In a desert in Namibia, eggs 50 times heavier than those of most egg-laying animals are hatching. The shell is so strong the ostrich mother often helps the chicks out. The biggest advance in parenting here is that both parents look after the eggs. It’s a marriage of necessity, one that goes back to food and hungry mothers. Birds need to eat more than cold-blooded reptiles and if the father weren’t here, the female would either starve or leave. So the male does the night shift to keep the brood safe from hungry jackals.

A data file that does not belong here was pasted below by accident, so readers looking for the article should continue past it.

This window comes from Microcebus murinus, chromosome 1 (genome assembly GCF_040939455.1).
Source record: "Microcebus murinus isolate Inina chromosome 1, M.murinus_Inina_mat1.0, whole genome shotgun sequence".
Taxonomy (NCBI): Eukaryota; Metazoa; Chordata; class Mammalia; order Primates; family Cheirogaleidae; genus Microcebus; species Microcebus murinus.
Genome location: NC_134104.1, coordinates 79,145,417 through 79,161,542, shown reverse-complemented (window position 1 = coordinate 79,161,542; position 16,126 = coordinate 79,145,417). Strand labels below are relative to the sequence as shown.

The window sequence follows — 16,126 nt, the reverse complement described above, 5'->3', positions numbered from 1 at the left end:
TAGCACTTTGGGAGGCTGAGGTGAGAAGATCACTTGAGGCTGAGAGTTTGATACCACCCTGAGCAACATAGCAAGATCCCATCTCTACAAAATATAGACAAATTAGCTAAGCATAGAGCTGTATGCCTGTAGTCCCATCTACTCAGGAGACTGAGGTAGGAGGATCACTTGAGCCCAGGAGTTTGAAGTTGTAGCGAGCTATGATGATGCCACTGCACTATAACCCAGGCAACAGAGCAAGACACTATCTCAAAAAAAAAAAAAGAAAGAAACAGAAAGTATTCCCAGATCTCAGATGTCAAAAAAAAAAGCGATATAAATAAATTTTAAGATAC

To be even safer, ostriches spread the risks. Some of them lay eggs in the dominant pair’s nest, almost like cuckoos. The top couple don’t object, maybe it helps to have a few spare eggs in case a predator comes, or maybe there are just too many to count. Ostriches are good, intuitive parents, and have no obvious favourites in their mixed brood. The foster-chicks aren't fussy either and will imprint on any adult. The parent birds lift the chicks up with their beaks to encourage them to get up and about, though the rough treatment doesn’t look particularly helpful and the chicks totter about like children on stilts.
Whilst the ostriches are devoted to the whole brood, they don’t seem to care about specific chicks, even their own. Within hours of the majority of chicks hatching, the family needs to find water and move off in search. It’s a death sentence on any chicks still hatching.